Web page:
The Mizoram Power & Electricity Department has made significant progress in harnessing the PPP model to develop the Tuivai hydropower project. With the central government recently agreeing to financially assist the project through its viability gap funding mechanism, Mizoram is now moving ahead with the selection of private developers.
The 210-MW Tuivai hydropower project coming up on Tuivai river in Champhai district in east Mizoram will be the largest power generation asset in the northeastern state.
Speaking to Projectmonitor from capital city Aizawl, K. Guite, Chief Engineer (Civil), Mizoram P&E Department, said that the department had so far completed the RfQ (request for qualification) stage and would soon proceed to issuing RfP (request for proposal). Eight bidders participated in the bidding out of which seven qualified, Guite mentioned. Some of the qualifying aspirants include Madhucon Projects; a joint venture between Soma Enterprises and Turkey-based Limak; Hindustan Construction Company; GVK Group; and a consortium headed by Patel Engineers.
The Tuivai project, according to information available with Projectmonitor, could also be the first instance of PPP with VGF mode being deployed in any hydropower project in the country. Discussing the modalities, Guite explained that the developer would be selected on the basis of least VGF. In other words, the winning developer would be one that seeks the lowest amount of assistance under the VGF mechanism.
It must be appreciated that all PPP in the power sector is based on the competitive tariff-based mechanism, effective January 2011. However, for hydropower projects, the old “cost-plus” regime will continue till the end of 2015. Industry sources also indicate that the tariff-based modality might not be extended to hydropower projects even after 2015 as hydropower projects, unlike thermal ones, have inherent difficulties and uncertainties during the construction phase. This adversely affects the return on investment for the developer.
The Tuivai project will have a concession period of 35 years, including a construction period of around five years. The project will be developed through a special purpose vehicle owned by the selected developer and with the Mizoram government having a very small equity share. The project will involve construction of a storage dam and will have three units of 70 MW each. Guite expected that construction work on the project should start within a year from now.
The 210-MW hydropower asset would mean much to Mizoram that is now struggling to meet its power requirements. The state-owned power department has hydropower capacity of only around 29 MW, which is a far cry from the estimated demand of 107 MW. There is also a 23-MW thermal power plant at Bairabi that runs on heavy fuel oil. However, as its generation cost is very high, in the region of `8 per kwh, it is not in operation. Mizoram almost entirely depends on grid power. Despite augmenting its own generation with a 65-MW feed from the grid, the state’s electricity demands are not fully met.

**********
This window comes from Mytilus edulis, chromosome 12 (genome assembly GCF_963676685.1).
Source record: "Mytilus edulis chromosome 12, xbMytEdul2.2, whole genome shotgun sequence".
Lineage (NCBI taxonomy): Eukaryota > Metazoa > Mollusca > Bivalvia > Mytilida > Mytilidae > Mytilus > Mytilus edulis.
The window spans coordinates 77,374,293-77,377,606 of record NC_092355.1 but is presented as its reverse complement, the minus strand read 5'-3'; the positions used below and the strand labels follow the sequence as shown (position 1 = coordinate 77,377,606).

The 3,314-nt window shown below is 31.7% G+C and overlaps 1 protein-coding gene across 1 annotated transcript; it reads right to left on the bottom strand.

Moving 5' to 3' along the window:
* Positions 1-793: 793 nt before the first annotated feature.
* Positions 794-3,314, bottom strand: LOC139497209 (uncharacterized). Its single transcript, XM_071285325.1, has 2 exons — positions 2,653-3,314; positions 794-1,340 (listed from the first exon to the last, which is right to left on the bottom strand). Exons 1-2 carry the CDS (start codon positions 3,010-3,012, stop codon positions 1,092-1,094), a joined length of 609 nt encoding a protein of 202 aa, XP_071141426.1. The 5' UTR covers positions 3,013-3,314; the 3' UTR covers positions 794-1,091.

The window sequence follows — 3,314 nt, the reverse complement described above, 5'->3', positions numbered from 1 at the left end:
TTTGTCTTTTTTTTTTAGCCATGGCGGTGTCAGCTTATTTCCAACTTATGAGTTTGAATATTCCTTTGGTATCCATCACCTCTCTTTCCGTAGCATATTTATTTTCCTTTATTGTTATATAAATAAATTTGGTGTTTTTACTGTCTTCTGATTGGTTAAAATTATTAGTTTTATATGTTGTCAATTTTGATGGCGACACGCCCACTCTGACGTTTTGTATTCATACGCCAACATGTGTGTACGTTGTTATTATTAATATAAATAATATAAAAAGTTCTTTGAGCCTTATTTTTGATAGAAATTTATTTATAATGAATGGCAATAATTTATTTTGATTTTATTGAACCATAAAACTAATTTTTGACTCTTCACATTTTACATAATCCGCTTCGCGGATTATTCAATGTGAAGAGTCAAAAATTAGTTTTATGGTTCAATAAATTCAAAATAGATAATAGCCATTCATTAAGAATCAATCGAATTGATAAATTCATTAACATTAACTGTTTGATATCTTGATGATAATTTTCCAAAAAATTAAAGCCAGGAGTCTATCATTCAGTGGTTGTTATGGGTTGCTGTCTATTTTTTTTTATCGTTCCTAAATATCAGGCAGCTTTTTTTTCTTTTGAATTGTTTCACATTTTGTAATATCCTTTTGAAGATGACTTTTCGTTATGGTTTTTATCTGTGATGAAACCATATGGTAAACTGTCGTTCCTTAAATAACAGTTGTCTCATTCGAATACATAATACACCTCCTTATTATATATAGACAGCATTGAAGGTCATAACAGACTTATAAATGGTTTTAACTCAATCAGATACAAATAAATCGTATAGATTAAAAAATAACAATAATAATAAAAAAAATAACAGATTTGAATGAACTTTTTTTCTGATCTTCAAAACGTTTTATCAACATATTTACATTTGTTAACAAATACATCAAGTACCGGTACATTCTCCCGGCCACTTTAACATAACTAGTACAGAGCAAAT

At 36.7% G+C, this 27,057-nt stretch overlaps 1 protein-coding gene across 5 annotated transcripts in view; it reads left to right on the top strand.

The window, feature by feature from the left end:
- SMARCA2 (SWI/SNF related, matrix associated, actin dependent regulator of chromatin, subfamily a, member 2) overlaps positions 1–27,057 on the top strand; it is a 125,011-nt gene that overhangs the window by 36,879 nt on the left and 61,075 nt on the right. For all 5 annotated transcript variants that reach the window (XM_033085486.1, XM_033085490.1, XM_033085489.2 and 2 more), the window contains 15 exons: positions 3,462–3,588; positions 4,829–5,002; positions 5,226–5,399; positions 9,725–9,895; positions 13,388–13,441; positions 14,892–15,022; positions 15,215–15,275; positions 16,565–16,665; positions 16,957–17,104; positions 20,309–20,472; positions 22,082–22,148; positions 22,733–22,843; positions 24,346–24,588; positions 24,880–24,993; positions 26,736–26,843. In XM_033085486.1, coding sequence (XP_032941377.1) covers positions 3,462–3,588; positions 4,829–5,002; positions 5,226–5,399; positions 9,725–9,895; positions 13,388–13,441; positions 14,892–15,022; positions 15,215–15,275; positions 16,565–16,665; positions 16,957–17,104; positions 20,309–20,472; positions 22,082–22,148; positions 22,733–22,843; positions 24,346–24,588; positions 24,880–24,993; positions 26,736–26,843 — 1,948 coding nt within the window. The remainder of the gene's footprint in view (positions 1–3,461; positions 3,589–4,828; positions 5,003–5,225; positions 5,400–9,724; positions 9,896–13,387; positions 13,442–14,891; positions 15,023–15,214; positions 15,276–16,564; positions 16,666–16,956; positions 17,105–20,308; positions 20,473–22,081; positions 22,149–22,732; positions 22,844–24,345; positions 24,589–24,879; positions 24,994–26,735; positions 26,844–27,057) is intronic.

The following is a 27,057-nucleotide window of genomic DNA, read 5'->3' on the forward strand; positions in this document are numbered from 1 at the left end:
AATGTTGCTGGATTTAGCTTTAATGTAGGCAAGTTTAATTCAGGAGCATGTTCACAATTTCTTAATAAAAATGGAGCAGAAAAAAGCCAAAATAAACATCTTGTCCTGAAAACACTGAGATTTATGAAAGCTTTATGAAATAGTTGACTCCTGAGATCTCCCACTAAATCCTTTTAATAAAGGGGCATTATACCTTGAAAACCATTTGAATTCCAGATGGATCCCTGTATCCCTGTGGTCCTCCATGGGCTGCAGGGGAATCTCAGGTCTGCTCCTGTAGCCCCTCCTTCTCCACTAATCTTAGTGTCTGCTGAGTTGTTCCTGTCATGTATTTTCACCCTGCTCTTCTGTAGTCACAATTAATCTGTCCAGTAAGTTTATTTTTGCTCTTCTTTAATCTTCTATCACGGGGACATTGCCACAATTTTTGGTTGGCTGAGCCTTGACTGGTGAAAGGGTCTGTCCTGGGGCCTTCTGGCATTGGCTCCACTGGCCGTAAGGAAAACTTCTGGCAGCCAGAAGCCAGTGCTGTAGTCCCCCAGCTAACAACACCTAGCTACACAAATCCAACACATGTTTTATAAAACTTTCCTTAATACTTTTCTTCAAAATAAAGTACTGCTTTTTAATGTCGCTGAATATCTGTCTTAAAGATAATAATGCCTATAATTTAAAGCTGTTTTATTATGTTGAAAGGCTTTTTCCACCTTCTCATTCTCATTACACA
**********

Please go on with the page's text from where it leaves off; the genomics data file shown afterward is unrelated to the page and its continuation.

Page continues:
Apart from the Tuivai project, Mizoram’s power availability will shore up once the Tuirial hydropower project of North Eastern Electric Power Corporation is commissioned. The 60-MW project in Aizawl district, approved way back in 1998, is besieged with construction work-related delays. It is likely to be commissioned only by 2017, by current thinking.
Mizoram is also grappling with high aggregate technical & commercial (ATC) losses in the power sector that currently stand at 28 per cent. To this effect, the state is implementing various initiatives envisaged in the Restructured Accelerated Power Development & Reforms Programme (R-APDRP). Besides, works under the centrally-sponsored Rajiv Gandhi Grameen Vidyutikaran Yojana are also ensuring that power reaches remote villages.
As of today, Mizoram’s huge hydropower potential, estimated at some 4,500 MW, has been tapped to the extent of less than 1 per cent. If the Tuivai hydropower project sees light of day, and that too without too much encumbrance, Mizoram might succeed in enticing further private enterprise for hydropower development. Currently, much of Mizoram’s spending in the power sector is towards “direction and administration,” which includes payment of salaries of power department officials and taking care of general administration. There are very little funds left for creation and upkeep of power-related infrastructure.
Northeastern India, led by Arunachal Pradesh, has abundant hydropower potential that lies untapped. Several projects have been awarded to the private sector over the past decade but the wait for the first private sector hydropower project in northeast India continues.